KC-46 Cargo Validation Tool

  • Published
  • By Airman 1st Class Alexi Myrick
  • 22nd Air Refueling Wing Public Affairs

MCCONNELL AIR FORCE BASE, Kan. — Tech. Sgt. Clayton Allen, 22nd Air Refueling Wing superintendent of wing innovations, designed and created the KC-46A Pegasus Cargo Validation Tool prototype May 20, 2019, to serve as a guide for aerial porters, who are responsible for coordinating the transportation of assets on military aircraft at McConnell.


This prototype was created as a platform to help pre-plan cargo before loading the Air Force’s newest airframe.


“Much of the existing Air Force cargo systems like the Internal Stability Unit fit the KC-46 with almost no validation, which is making sure cargo will fit into the aircraft after it is loaded onto the pallet,” said Allen. “However, cargo that is manually loaded and strapped down to pallets can vary in size, weight and overall shape.”


These pallets can be various sizes depending on what they consist of. These items can be anything from aircraft tires and parts to civil engineering tools and equipment.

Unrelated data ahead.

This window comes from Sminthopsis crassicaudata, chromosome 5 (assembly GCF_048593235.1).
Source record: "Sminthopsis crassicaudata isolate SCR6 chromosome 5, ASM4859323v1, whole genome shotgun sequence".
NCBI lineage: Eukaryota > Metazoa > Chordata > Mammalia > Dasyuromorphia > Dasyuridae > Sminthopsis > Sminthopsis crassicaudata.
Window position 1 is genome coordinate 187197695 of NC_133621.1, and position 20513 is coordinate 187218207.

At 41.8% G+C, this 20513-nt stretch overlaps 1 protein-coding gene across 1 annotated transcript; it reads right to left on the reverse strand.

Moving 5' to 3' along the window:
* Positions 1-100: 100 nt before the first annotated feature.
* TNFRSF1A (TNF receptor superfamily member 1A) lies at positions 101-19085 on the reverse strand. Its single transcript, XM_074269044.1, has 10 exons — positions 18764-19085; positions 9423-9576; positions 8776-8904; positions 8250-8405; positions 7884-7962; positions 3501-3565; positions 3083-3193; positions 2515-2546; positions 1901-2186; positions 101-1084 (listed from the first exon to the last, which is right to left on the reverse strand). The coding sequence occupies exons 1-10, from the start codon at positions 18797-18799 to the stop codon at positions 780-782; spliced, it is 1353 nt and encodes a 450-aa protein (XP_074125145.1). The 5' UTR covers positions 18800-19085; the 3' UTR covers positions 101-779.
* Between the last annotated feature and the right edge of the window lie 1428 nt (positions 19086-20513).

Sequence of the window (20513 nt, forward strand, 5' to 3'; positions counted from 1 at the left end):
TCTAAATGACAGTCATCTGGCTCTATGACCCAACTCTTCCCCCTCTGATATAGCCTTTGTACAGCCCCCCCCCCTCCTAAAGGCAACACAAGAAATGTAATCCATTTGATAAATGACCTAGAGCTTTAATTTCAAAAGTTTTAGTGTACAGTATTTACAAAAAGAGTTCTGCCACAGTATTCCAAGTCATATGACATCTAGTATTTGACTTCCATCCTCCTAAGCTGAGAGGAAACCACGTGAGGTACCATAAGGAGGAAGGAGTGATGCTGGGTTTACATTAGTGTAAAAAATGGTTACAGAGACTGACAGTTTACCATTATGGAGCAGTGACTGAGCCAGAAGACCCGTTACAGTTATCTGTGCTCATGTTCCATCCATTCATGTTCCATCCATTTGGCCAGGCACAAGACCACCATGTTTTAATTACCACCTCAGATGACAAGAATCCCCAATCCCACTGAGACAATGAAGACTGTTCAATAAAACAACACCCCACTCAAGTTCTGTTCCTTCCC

The methods that are currently being used consist of primitive measure such as tape measures and pieces of wood with markings to measure the loads of cargo.


“This tool can drastically increase the quality of work by making the measuring capability more precise than using a tape measure alone,” said Lt. Col. Doug Snead, 22nd Air Refueling Wing XPX Innovation Lab chief.


Using the validation tool will help aerial porters ensure that the cargo they are planning to load on the aircraft will fit without the actual KC-46 having to be present. This allows for a higher accuracy rate and less time loading onto the aircraft.


“We typically do everything by using computer aided design first rendering animations and stress testing results before they move into production,” said Allen. “We work both in our lab and off base at Wichita State University GoCreate to produce our parts.”


McConnell’s partnership with WSU allowed Allen to use the GoCreate lab and build his prototype to begin testing.


“The Program Integration Office approached me with the specs of the cargo section of the airframe and I saw an opportunity to make a product that possibly changes the way we handle cargo in AMC with the on boarding of a new airframe,” said Allen.


The innovation of this prototype could possibly change the way that aerial porters load all types of cargo aircraft. Loading the pallets wrong can cost aerial porters a lot of time, using this system could allow them to do the work in advance and could possibly save them days of having to reload and recalculate.


If you are an innovator and would like to get involved with McConnell’s Innovation Lab you can reach them at (316) 759-3520.